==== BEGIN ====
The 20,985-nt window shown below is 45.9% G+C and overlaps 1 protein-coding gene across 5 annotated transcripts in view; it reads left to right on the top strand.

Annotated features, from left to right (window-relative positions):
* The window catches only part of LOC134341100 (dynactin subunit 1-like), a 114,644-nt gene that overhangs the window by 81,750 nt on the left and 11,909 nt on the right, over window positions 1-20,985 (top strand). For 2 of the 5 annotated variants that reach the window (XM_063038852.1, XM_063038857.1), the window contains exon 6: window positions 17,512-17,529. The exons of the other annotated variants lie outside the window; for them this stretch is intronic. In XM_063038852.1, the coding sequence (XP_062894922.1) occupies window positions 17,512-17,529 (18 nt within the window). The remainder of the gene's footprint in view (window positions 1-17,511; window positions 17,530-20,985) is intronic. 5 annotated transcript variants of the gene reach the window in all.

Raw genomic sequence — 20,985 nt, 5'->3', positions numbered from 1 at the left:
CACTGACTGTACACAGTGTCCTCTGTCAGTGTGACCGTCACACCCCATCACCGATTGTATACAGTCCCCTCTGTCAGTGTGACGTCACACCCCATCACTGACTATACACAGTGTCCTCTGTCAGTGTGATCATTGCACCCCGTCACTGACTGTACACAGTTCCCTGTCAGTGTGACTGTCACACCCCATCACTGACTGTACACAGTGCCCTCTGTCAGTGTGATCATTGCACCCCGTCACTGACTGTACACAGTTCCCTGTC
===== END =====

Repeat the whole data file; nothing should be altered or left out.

The 20,985-nt window shown below is 45.9% G+C and overlaps 1 protein-coding gene across 5 annotated transcripts in view; it reads left to right on the top strand.

Annotated features, from left to right (window-relative positions):
* The window catches only part of LOC134341100 (dynactin subunit 1-like), a 114,644-nt gene that overhangs the window by 81,750 nt on the left and 11,909 nt on the right, over window positions 1-20,985 (top strand). For 2 of the 5 annotated variants that reach the window (XM_063038852.1, XM_063038857.1), the window contains exon 6: window positions 17,512-17,529. The exons of the other annotated variants lie outside the window; for them this stretch is intronic. In XM_063038852.1, the coding sequence (XP_062894922.1) occupies window positions 17,512-17,529 (18 nt within the window). The remainder of the gene's footprint in view (window positions 1-17,511; window positions 17,530-20,985) is intronic. 5 annotated transcript variants of the gene reach the window in all.

Raw genomic sequence — 20,985 nt, 5'->3', positions numbered from 1 at the left:
CACTGACTGTACACAGTGTCCTCTGTCAGTGTGACCGTCACACCCCATCACCGATTGTATACAGTCCCCTCTGTCAGTGTGACGTCACACCCCATCACTGACTATACACAGTGTCCTCTGTCAGTGTGATCATTGCACCCCGTCACTGACTGTACACAGTTCCCTGTCAGTGTGACTGTCACACCCCATCACTGACTGTACACAGTGCCCTCTGTCAGTGTGATCATTGCACCCCGTCACTGACTGTACACAGTTCCCTGTC